spcrglm: Fit a sparse principal component regression for generalized...

Description Usage Arguments Value Author(s) References See Also Examples

View source: R/spcrglm.R

Description

This function computes a principal component regression for generalized linear models via sparse regularization.

Usage

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spcrglm(x, y, k, family=c("binomial","poisson","multinomial"), lambda.B, 
	lambda.gamma, w=0.1, xi=0.01, adaptive=FALSE, q=1, center=TRUE, scale=FALSE)

Arguments

x

A data matrix.

y

A response data.

k

The number of principal components.

family

Response type.

lambda.B

The regularization parameter for the parameter B.

lambda.gamma

The regularization parameter for the coefficient vector γ.

w

Weight parameter with w ≥ 0. The default is 0.1.

xi

The elastic net mixing parameter with 0≤ α ≤ 1. The default is 0.01.

adaptive

If "TRUE", the adaptive SPCR-glm (aSPCR-glm) is used.

q

The tuning parameter that controls weights in aSPCR-glm. The default is 1.

center

If "TRUE", the data matrix is centered.

scale

If "TRUE", the data matrix is scaled.

Value

loadings.B

the loading matrix B

gamma

the coefficient

gamma0

intercept

loadings.A

the loading matrix A

Author(s)

Shuichi Kawano
skawano@ai.lab.uec.ac.jp

References

Kawano, S., Fujisawa, H., Takada, T. and Shiroishi, T. (2018). Sparse principal component regression for generalized linear models. Compuational Statistics & Data Analysis, 124, 180–196.

See Also

cv.spcrglm

Examples

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# binomial
n <- 100
np <- 5
nu0 <- c(-1, 1)
set.seed(4)
x <- matrix( rnorm(np*n), n, np )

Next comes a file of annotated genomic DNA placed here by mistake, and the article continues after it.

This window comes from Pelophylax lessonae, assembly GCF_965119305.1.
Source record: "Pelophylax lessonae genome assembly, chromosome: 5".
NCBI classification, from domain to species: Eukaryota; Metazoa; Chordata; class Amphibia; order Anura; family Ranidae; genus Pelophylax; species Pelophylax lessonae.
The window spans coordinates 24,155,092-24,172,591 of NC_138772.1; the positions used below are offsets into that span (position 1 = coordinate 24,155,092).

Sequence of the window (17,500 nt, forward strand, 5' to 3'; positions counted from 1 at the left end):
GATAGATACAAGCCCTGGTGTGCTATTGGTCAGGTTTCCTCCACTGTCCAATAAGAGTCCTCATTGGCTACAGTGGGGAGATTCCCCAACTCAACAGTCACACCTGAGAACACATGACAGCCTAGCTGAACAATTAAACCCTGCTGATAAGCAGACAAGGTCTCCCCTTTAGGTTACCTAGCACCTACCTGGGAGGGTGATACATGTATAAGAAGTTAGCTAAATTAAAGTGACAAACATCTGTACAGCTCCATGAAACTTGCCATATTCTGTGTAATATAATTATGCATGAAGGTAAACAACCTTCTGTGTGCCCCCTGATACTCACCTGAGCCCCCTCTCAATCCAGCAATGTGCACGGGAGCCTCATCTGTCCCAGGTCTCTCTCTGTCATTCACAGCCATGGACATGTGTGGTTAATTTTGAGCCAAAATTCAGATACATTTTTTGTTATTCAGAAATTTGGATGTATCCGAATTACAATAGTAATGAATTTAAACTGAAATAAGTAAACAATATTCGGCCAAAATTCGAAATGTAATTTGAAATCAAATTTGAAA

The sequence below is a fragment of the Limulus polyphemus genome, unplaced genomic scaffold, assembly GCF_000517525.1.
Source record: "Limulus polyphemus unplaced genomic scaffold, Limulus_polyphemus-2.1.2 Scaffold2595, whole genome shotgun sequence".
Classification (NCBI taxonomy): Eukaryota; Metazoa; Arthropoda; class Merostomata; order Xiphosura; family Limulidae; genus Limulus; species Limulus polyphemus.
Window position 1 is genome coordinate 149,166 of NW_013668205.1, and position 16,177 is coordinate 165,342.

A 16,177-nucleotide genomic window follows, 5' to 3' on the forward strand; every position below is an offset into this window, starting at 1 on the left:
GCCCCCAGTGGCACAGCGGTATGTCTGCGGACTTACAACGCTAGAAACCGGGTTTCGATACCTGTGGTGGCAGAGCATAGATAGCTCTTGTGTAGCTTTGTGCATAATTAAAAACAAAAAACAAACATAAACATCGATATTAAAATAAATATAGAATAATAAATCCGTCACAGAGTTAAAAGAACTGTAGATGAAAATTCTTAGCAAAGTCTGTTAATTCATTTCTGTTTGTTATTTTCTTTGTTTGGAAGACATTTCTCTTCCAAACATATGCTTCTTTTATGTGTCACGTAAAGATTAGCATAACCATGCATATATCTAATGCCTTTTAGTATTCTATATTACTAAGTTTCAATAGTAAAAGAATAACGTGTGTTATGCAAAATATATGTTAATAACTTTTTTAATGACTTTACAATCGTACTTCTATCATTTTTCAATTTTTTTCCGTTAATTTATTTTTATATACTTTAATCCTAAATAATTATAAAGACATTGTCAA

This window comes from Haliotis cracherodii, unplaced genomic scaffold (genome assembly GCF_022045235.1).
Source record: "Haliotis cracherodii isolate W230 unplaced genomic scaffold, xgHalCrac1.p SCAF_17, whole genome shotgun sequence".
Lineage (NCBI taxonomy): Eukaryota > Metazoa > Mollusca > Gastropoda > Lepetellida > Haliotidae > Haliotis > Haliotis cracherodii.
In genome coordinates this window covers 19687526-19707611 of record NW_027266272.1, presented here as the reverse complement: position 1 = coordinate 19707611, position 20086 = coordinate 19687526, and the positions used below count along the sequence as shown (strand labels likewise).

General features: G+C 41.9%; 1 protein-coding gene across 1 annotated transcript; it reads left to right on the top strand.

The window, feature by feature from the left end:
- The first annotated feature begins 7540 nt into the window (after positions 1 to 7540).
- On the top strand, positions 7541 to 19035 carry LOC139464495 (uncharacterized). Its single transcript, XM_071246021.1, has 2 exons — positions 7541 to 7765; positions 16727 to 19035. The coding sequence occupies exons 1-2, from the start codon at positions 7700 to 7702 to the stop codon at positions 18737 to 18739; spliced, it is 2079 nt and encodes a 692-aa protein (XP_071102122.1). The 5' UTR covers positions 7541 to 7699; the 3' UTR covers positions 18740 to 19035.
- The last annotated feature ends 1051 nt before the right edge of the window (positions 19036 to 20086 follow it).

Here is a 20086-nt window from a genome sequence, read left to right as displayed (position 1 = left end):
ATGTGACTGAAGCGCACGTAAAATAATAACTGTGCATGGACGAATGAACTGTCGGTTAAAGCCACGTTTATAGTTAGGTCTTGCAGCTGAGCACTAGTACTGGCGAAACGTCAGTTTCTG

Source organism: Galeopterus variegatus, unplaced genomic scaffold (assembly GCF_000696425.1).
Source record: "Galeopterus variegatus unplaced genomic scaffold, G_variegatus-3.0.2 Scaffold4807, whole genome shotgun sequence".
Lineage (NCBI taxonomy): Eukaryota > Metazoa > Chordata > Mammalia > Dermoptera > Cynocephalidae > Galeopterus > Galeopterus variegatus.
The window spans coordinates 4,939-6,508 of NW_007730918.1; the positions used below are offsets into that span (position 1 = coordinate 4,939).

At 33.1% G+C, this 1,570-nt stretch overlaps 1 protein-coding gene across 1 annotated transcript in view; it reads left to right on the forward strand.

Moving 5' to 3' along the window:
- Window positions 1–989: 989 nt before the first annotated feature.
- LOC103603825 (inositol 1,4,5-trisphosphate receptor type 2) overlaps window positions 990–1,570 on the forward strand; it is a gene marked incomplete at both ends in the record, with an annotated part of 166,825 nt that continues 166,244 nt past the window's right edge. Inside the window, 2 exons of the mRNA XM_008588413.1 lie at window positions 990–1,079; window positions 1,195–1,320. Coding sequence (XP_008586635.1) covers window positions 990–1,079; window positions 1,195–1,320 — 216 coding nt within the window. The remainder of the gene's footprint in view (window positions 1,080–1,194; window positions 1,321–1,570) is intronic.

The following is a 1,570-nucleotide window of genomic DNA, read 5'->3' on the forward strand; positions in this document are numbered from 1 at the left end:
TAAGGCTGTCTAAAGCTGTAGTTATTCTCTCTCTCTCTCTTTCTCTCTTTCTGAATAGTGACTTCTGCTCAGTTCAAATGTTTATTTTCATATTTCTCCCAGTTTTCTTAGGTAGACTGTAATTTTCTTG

y <- rbinom(n,1,1-1/(1+exp(  (nu0[1]*x[ ,1] + nu0[2]*x[ ,2]  ))))
spcrglm.fit <- spcrglm(x=x, y=y, k=2, family="binomial", lambda.B=2, lambda.gamma=1)
spcrglm.fit

# Poisson
set.seed(4)
y <- rpois(n, exp(  (nu0[1]*x[ ,1] + nu0[2]*x[ ,2] ) ))
spcrglm.fit <- spcrglm(x=x, y=y, k=2, family="poisson", lambda.B=2, lambda.gamma=1)
spcrglm.fit

# multinomial
set.seed(4)
y <- sample(1:4, n, replace=TRUE)
spcrglm.fit <- spcrglm(x=x, y=y, k=2, family="multinomial", lambda.B=2, lambda.gamma=2)
spcrglm.fit

Example output

$loadings.B
            [,1]      [,2]
[1,] -0.36805311 0.1857854
[2,]  0.87263136 0.0000000
[3,] -0.07687106 0.0000000
[4,]  0.00000000 0.0000000
[5,]  0.00000000 0.8765114

$gamma
[1]  1.41588373 -0.09754383

$gamma0
[1] -0.347348

$loadings.A
            [,1]        [,2]
[1,] -0.37795291  0.29284718
[2,]  0.89868311  0.06857861
[3,] -0.21947829 -0.06962436
[4,]  0.01010539  0.01815379
[5,]  0.03531890  0.95097865

$call
spcrglm(x = x, y = y, k = 2, family = "binomial", lambda.B = 2, 
    lambda.gamma = 1)

attr(,"class")
[1] "spcrglm"
$loadings.B
           [,1]        [,2]
[1,]  0.0000000  0.65881925
[2,]  0.0000000 -0.68366599
[3,] -0.6164008  0.00000000
[4,]  0.6365829  0.01699490
[5,]  0.0000000 -0.02919659

$gamma
[1] -0.08070618 -1.52222937

$gamma0
[1] -0.05449821

$loadings.A
            [,1]        [,2]
[1,]  0.08772815  0.62734172
[2,]  0.08495951 -0.76832480
[3,] -0.68482910  0.08190782
[4,]  0.71716214  0.09043375
[5,]  0.04210963  0.03510290

$call
spcrglm(x = x, y = y, k = 2, family = "poisson", lambda.B = 2, 
    lambda.gamma = 1)

attr(,"class")
[1] "spcrglm"
$loadings.B
           [,1]      [,2]
[1,]  0.0000000 0.0000000
[2,]  0.5439287 0.0000000
[3,] -0.6219988 0.0000000
[4,]  0.3163405 0.0000000
[5,]  0.0000000 0.9397095

$gamma
     [,1]      [,2]        [,3]       [,4]
[1,]    0 0.0000000 -0.15502689 0.05779251
[2,]    0 0.2253673 -0.05528075 0.00000000

$gamma0
[1]  0.02136976 -0.16796558 -0.11934521  0.26593826

$loadings.A
             [,1]        [,2]
[1,] -0.048045915  0.15753772
[2,]  0.621714468  0.01098778
[3,] -0.673372035 -0.01402038
[4,]  0.397149015 -0.02772730
[5,]  0.002339214  0.98696290

$call
spcrglm(x = x, y = y, k = 2, family = "multinomial", lambda.B = 2, 
    lambda.gamma = 2)

attr(,"class")
[1] "spcrglm"

spcr documentation built on Sept. 28, 2021, 5:08 p.m.

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